Board of Registered Nursing v. Super. Ct.
The People of the State of California, by and through the Santa Clara County Counsel, the Orange County District Attorney, the Los Angeles County Counsel, and the Oakland City Attorney, filed suit against various pharmaceutical companies involved in the manufacture, marketing, distribution, and sale of prescription opioid medications. The People alleged the defendants made false and misleading statements as part of a deceptive marketing scheme designed to minimize the risks of opioid medications and inflate their benefits. The People alleged this scheme caused a public health crisis in California by dramatically increasing opioid prescriptions, opioid use, opioid abuse, and opioid-related deaths. In their suit, the People allege causes of action for violations of the False Advertising Law, and the public nuisance statutes. After several years of litigation, the defendants served business record subpoenas on four nonparty state agencies: the California State Board of Registered Nursing (Nursing Board), the California State Board of Pharmacy (Pharmacy Board), the Medical Board of California (Medical Board), and the California Department of Justice (DOJ). The Pharmacy Board, the Medical Board, and the DOJ served objections to the subpoenas. The Nursing Board filed a motion for a protective order seeking relief from the production obligations of its subpoena. After further litigation, which is recounted below, the trial court ordered the state agencies to produce documents in response to the subpoenas. In consolidated proceedings, the state agencies challenged the trial court's orders compelling production of documents. After review, the Court of Appeal concluded the motions to compel against the Pharmacy Board and Medical Board were untimely, and the defendants were required to serve consumer notices on at least the doctors, nurses, pharmacists, and other health care professionals whose identities would be disclosed in the administrative records, investigatory files, and coroner’s reports. Furthermore, the Court concluded the requests for complete administrative records and investigatory files, were overbroad and not reasonably calculated to lead to the discovery of admissible evidence. "The requests for complete administrative records and investigatory files also ran afoul of the constitutional right to privacy and the statutory official information and deliberative process privileges." The trial court was directed to vacate its orders compelling production of documents, and to enter new orders denying the motions to compel and, for the Nursing Board, granting its motion for a protective order. View "Board of Registered Nursing v. Super. Ct." on Justia Law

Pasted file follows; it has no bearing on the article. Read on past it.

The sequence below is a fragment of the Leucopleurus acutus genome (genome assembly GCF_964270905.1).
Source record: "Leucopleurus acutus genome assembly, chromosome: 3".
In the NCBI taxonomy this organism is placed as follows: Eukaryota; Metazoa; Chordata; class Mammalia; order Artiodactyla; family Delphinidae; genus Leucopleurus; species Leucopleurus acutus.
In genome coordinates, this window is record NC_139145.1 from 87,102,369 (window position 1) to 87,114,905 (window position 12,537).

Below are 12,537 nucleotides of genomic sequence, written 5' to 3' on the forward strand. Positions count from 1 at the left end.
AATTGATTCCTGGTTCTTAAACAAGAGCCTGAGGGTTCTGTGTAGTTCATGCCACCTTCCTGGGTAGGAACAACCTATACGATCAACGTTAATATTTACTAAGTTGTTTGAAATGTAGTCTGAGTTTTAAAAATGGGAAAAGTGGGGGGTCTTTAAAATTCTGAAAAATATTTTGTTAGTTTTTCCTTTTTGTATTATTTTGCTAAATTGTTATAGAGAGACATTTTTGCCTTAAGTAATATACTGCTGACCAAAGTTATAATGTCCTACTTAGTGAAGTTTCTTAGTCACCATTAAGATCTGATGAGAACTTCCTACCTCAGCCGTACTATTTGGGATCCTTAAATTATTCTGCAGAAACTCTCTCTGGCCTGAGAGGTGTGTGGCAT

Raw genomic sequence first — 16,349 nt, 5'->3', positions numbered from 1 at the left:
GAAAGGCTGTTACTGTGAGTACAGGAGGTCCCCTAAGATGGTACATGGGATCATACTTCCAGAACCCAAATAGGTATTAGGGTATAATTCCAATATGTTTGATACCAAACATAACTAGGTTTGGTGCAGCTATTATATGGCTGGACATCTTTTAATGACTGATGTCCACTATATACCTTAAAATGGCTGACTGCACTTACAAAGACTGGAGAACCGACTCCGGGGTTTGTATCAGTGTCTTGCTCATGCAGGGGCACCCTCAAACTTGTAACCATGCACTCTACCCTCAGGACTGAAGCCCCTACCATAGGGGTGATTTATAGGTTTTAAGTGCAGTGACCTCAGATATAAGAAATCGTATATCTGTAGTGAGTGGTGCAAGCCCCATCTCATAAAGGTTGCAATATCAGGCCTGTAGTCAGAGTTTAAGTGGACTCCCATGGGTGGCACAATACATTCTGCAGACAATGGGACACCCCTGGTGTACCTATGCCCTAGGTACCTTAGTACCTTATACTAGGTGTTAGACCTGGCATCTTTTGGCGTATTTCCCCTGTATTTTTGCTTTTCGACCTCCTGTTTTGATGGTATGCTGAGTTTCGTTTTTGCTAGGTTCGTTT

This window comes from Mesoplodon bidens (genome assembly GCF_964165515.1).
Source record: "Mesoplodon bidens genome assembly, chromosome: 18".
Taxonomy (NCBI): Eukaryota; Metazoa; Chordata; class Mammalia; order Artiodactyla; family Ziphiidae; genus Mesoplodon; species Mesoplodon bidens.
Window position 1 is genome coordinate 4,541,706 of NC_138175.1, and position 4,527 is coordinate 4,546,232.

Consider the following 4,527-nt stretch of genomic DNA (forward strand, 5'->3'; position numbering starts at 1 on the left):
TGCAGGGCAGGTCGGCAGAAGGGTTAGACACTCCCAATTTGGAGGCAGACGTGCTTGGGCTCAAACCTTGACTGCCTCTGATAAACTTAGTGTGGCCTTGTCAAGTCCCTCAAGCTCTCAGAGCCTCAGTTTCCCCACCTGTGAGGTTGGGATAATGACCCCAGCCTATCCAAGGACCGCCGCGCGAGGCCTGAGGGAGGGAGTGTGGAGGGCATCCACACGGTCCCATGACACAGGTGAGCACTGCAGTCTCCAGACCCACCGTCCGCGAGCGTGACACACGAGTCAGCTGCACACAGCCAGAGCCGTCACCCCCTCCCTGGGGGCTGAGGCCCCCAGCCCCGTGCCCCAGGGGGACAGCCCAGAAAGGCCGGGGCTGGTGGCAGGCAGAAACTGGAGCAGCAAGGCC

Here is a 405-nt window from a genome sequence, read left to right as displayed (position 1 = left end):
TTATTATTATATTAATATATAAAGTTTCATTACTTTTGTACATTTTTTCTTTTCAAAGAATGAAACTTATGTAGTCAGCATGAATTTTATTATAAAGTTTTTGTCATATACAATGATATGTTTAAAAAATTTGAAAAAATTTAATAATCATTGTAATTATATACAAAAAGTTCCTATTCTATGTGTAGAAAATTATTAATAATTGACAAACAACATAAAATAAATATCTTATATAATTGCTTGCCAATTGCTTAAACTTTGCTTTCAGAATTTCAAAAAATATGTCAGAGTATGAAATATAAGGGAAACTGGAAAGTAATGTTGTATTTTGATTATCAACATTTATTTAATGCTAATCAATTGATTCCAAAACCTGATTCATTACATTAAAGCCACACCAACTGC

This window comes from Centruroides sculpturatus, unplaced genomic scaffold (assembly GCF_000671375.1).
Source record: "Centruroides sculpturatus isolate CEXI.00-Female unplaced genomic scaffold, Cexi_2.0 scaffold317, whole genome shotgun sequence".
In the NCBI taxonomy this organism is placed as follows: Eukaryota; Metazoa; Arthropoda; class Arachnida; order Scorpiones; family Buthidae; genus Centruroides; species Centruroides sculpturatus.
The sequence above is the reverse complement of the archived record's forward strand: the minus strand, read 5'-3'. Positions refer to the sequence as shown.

T.L. v. Goldberg